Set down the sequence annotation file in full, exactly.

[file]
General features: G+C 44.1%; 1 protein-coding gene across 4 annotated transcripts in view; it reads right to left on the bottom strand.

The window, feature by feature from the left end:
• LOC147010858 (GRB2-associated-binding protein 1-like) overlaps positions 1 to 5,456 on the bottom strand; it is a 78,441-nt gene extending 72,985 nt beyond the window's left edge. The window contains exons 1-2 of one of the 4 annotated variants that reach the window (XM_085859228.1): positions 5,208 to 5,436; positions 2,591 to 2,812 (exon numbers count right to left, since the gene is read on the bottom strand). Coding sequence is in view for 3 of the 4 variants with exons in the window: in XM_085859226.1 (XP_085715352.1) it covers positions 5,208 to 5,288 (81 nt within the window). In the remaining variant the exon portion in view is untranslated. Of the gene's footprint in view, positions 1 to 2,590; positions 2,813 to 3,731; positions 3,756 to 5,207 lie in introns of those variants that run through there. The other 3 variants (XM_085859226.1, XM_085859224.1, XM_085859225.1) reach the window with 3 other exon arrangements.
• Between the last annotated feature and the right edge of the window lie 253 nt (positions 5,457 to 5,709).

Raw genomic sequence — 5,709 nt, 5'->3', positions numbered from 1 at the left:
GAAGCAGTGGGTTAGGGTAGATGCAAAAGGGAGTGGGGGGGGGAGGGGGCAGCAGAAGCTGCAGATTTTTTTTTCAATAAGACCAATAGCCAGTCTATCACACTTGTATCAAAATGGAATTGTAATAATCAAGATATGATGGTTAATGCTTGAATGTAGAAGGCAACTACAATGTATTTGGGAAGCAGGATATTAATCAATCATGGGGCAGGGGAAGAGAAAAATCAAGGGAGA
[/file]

General features: G+C 44.1%; 1 protein-coding gene across 4 annotated transcripts in view; it reads right to left on the bottom strand.

The window, feature by feature from the left end:
• LOC147010858 (GRB2-associated-binding protein 1-like) overlaps positions 1 to 5,456 on the bottom strand; it is a 78,441-nt gene extending 72,985 nt beyond the window's left edge. The window contains exons 1-2 of one of the 4 annotated variants that reach the window (XM_085859228.1): positions 5,208 to 5,436; positions 2,591 to 2,812 (exon numbers count right to left, since the gene is read on the bottom strand). Coding sequence is in view for 3 of the 4 variants with exons in the window: in XM_085859226.1 (XP_085715352.1) it covers positions 5,208 to 5,288 (81 nt within the window). In the remaining variant the exon portion in view is untranslated. Of the gene's footprint in view, positions 1 to 2,590; positions 2,813 to 3,731; positions 3,756 to 5,207 lie in introns of those variants that run through there. The other 3 variants (XM_085859226.1, XM_085859224.1, XM_085859225.1) reach the window with 3 other exon arrangements.
• Between the last annotated feature and the right edge of the window lie 253 nt (positions 5,457 to 5,709).

Raw genomic sequence — 5,709 nt, 5'->3', positions numbered from 1 at the left:
GAAGCAGTGGGTTAGGGTAGATGCAAAAGGGAGTGGGGGGGGGAGGGGGCAGCAGAAGCTGCAGATTTTTTTTTCAATAAGACCAATAGCCAGTCTATCACACTTGTATCAAAATGGAATTGTAATAATCAAGATATGATGGTTAATGCTTGAATGTAGAAGGCAACTACAATGTATTTGGGAAGCAGGATATTAATCAATCATGGGGCAGGGGAAGAGAAAAATCAAGGGAGA